Fabrication and Composite Adhesives: Which is Best for Your Next Project?
New developments in material engineering have provided technologically-advanced alternatives for gear materials. Multiple adhesives have been created to meet and exceed an engineer’s process and performance needs.
Adhesives improve assembly and processing speed, as well as product durability and aesthetics. Their ability to be customized also provides a variety of benefits. Adhesives can be formulated with a range of different viscosities and made into tapes and films.
In addition, adhesives can be either applied through automation or installed manually. The two-part adhesive application can be fully automated by using a specially designed cartridge. At the touch of a button, adhesives are exactly mixed and dispensed. Engineers across many industries are looking toward automation because of the lower labor costs, increased consistency, and high quality.
In addition to meeting the demand for automation, adhesives continue to be developed toward trends in the industry. Low-odor adhesives have been designed to ensure safer and more comfortable work environments. Likewise, adhesives that do not use volatile organic solvents have been formulated to meet environmental and sustainability initiatives.
Since adhesives meet today’s standards in both design and efficiency, they can replace rivets and weld lines as a cost-effective and lightweight alternative.
Due to the specific materials needing to be bonded and temperature variations, manufacturers must consider the best adhesive for each application.
Materials with different coefficients of thermal expansion (CTE) contract and expand differently under temperature variations. Adhesives provide the perfect choice because mechanical fasteners do not allow expansion or contraction of joined materials during temperature variations without causing damage.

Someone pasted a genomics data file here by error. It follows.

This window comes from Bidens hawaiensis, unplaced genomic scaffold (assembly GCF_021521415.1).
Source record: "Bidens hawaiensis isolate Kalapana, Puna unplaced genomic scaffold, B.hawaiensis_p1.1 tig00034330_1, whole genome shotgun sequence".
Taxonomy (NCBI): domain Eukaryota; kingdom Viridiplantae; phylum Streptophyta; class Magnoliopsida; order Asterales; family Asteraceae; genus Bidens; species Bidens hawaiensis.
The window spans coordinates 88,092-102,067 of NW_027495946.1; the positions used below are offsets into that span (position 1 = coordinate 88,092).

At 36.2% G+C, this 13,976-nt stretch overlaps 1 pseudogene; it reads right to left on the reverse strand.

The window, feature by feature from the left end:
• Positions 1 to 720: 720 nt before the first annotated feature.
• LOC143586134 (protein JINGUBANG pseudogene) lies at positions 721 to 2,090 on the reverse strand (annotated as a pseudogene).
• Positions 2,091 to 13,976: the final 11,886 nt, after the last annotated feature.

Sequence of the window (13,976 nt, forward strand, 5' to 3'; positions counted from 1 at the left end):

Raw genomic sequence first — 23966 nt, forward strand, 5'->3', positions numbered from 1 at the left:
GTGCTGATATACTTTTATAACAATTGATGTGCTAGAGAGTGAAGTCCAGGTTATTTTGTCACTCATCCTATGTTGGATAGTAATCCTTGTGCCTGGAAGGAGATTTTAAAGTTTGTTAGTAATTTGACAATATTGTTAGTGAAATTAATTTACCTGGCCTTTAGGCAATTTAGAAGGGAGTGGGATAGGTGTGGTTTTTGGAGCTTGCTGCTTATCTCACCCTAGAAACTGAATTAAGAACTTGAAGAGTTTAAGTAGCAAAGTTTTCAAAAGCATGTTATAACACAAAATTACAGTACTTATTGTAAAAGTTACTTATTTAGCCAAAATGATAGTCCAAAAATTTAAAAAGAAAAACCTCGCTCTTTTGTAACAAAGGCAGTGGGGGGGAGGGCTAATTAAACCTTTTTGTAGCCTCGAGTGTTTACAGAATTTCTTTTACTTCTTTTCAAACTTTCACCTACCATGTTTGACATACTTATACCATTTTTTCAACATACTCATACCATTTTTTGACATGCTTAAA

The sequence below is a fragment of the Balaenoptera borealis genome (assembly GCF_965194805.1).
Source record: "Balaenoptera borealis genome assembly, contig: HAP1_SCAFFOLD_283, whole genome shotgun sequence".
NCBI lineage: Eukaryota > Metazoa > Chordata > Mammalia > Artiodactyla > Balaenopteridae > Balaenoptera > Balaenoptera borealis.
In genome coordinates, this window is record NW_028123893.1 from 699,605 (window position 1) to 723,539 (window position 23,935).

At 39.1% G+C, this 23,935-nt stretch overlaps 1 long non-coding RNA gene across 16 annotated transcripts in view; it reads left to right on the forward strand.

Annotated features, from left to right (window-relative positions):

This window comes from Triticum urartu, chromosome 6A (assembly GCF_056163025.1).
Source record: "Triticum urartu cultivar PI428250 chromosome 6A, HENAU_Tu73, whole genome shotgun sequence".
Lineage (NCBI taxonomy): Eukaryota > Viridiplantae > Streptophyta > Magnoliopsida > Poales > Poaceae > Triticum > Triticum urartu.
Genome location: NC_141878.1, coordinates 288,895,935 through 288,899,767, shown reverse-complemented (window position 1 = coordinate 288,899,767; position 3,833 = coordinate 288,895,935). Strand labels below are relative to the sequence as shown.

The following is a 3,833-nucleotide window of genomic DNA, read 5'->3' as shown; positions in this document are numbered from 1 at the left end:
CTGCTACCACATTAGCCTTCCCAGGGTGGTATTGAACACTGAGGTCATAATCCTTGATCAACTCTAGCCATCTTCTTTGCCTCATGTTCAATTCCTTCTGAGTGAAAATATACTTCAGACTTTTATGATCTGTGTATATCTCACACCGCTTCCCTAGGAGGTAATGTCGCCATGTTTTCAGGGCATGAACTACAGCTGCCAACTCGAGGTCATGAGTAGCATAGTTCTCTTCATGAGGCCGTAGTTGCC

In addition, some adhesives have the flexibility to accommodate movements caused by thermal expansion of the substrates even after they have fully cured. For those applications with protective coatings or paint, adhesives have the benefit of not requiring holes to be drilled into the metal parts, which can damage the surface and expose the metal underneath to the elements. As well as the physical damage to the application, damage done while joining composites leads to a waste of both time and money.
Besides being costly, drilling holes in composites cause the load-bearing stress to be concentrated entirely at the fastening point. This can lead to early failure. With the use of an adhesive bond, the load is balanced over the whole joint area, therefore distributing the load-bearing stress evenly throughout.
Bonding Dissimilar Materials and Composites
Projects that have dissimilar materials and composites are no longer best completed with metal fasteners. Metal fasteners require that engineers limit their options by only choosing certain materials or those with an increased thickness. Adhesives, on the other hand, give engineers thinner and lighter material choices, which are a best-fit for today’s manufacturing applications.